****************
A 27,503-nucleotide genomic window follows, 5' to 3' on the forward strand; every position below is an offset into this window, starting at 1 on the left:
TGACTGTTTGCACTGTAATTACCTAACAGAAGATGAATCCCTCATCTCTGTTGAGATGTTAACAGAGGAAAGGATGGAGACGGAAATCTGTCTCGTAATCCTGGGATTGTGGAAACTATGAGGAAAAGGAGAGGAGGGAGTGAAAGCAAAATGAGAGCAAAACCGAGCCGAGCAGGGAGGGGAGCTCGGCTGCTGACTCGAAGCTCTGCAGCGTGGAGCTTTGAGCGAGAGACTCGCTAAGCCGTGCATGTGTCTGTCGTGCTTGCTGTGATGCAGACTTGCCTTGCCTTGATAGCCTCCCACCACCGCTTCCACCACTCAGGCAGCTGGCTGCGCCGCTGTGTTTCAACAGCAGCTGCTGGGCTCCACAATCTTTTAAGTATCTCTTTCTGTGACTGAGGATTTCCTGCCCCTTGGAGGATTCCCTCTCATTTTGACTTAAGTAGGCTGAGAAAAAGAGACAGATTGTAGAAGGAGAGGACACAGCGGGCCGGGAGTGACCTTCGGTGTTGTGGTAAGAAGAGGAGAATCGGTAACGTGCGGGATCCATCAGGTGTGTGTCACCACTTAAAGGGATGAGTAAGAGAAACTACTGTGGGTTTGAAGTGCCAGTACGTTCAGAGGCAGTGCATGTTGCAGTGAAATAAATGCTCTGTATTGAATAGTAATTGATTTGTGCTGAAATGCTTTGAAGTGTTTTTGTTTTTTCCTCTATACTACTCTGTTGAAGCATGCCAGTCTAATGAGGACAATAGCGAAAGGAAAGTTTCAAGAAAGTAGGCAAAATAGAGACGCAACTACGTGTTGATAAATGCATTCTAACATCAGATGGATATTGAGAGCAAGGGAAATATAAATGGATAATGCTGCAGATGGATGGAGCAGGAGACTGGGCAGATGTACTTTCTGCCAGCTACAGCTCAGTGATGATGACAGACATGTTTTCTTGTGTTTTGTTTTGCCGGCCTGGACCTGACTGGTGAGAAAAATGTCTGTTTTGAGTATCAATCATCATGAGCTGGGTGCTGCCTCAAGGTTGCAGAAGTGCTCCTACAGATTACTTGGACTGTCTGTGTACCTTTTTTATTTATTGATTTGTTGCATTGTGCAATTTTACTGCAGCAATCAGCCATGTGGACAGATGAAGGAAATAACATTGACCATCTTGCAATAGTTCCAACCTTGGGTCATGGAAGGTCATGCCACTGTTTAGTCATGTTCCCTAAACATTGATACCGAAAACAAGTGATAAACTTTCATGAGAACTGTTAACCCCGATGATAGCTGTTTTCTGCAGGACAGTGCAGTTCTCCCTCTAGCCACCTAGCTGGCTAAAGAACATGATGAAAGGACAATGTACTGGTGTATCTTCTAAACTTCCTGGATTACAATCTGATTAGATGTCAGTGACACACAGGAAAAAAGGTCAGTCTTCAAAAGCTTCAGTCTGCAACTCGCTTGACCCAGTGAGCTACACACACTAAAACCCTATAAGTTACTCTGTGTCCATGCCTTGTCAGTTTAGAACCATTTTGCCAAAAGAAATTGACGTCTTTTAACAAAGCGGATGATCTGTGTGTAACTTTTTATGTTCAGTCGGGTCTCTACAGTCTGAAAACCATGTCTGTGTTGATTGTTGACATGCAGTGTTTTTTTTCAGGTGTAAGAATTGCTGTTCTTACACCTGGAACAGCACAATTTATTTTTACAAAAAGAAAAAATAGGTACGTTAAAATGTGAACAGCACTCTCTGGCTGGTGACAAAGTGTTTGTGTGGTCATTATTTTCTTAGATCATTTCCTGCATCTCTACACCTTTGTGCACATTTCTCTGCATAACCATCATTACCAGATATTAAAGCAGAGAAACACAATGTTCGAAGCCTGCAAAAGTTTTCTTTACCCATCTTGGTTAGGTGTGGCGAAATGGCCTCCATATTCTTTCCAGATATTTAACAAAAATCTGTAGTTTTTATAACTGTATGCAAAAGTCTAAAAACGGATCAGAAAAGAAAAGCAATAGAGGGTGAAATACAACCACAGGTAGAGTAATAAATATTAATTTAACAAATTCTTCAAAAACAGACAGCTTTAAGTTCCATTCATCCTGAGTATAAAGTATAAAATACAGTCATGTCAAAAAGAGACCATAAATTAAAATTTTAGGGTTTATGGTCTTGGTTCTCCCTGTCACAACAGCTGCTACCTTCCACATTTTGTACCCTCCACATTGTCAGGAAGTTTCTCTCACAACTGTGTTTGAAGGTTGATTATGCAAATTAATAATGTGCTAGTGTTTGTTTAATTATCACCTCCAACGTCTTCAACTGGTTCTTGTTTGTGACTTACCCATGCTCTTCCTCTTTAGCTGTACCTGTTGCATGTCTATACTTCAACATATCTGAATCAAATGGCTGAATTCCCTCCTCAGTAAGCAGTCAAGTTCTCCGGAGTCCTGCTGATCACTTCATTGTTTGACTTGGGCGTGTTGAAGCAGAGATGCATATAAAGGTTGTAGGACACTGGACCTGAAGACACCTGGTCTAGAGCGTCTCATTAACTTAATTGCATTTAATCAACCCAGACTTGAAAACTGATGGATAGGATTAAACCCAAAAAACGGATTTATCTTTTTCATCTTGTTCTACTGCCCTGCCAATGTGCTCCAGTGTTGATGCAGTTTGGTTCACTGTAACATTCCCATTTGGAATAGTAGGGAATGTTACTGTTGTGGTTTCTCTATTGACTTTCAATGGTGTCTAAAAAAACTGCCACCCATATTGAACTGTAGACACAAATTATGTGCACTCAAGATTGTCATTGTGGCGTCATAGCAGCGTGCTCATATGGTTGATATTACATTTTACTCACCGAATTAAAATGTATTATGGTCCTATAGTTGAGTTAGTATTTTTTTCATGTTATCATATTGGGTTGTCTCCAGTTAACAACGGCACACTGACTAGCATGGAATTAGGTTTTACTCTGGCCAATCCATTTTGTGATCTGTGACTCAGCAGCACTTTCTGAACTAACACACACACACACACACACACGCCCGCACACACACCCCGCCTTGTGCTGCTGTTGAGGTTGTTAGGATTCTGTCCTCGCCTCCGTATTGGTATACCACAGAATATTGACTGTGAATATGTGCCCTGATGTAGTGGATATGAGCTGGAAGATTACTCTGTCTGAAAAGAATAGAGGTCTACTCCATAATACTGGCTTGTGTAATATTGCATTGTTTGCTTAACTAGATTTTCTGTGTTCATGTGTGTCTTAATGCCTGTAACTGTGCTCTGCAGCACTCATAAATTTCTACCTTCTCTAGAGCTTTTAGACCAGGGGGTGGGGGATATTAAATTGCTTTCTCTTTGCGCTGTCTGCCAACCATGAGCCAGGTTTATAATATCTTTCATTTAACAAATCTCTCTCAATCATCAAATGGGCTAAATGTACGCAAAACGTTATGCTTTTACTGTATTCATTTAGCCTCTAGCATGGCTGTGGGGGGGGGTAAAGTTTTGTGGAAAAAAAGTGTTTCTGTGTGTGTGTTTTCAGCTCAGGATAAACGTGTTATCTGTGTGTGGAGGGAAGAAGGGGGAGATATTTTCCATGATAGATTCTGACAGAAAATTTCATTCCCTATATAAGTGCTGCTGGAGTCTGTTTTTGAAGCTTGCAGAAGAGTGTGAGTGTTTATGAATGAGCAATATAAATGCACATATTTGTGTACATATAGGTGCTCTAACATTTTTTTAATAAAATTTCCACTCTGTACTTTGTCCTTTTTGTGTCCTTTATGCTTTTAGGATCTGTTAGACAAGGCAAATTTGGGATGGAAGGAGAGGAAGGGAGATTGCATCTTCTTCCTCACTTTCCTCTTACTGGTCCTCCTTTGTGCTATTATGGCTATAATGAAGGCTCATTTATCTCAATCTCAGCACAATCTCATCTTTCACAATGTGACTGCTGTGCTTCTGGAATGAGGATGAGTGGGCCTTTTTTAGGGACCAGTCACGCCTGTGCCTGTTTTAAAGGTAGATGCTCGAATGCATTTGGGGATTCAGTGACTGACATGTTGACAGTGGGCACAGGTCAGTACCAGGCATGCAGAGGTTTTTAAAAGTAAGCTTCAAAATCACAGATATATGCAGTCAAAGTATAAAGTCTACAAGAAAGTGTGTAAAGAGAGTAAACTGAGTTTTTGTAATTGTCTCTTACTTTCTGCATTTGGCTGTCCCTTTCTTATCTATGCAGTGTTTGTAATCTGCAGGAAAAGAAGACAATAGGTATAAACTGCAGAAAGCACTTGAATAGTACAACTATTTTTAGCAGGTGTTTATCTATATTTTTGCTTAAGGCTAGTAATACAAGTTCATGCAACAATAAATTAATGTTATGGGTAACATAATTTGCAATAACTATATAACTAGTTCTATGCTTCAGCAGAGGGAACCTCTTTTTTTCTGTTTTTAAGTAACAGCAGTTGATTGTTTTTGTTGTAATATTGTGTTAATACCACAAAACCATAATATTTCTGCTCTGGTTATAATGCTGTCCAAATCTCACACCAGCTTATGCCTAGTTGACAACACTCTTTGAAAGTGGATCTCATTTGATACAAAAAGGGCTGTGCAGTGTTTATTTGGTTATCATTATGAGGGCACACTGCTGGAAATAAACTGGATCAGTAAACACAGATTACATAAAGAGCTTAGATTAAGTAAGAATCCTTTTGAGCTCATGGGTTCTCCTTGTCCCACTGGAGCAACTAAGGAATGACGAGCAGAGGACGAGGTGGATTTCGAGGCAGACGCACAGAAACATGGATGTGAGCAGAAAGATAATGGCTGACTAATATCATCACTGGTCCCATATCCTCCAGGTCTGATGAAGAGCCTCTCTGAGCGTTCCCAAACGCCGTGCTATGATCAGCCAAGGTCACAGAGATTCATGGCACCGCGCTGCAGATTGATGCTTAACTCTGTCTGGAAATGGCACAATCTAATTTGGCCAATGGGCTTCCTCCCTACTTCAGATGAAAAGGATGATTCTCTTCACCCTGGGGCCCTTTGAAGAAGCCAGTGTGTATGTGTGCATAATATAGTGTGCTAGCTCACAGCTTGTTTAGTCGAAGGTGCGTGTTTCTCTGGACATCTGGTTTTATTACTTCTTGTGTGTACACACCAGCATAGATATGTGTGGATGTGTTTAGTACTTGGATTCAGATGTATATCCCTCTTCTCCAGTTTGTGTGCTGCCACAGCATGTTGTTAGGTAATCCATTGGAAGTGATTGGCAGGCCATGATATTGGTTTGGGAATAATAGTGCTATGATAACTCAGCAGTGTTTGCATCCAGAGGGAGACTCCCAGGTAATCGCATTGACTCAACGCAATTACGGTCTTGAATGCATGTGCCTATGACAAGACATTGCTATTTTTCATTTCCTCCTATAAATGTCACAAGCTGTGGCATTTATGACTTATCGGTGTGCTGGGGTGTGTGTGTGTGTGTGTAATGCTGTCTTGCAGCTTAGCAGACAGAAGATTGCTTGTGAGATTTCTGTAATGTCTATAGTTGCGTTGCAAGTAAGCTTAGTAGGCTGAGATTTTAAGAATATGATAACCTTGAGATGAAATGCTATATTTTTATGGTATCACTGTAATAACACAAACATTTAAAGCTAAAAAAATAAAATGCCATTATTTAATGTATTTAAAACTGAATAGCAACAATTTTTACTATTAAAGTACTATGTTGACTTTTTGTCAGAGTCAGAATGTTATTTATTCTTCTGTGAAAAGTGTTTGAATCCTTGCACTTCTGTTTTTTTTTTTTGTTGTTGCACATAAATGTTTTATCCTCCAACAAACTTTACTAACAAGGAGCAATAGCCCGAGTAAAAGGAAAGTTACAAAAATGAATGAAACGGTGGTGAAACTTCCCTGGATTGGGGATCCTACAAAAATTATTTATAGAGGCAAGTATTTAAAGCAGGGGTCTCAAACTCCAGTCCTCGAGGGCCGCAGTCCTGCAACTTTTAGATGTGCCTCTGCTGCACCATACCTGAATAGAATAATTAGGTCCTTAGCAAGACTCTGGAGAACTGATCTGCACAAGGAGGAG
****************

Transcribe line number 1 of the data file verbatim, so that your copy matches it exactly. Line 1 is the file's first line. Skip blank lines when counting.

A 27,503-nucleotide genomic window follows, 5' to 3' on the forward strand; every position below is an offset into this window, starting at 1 on the left: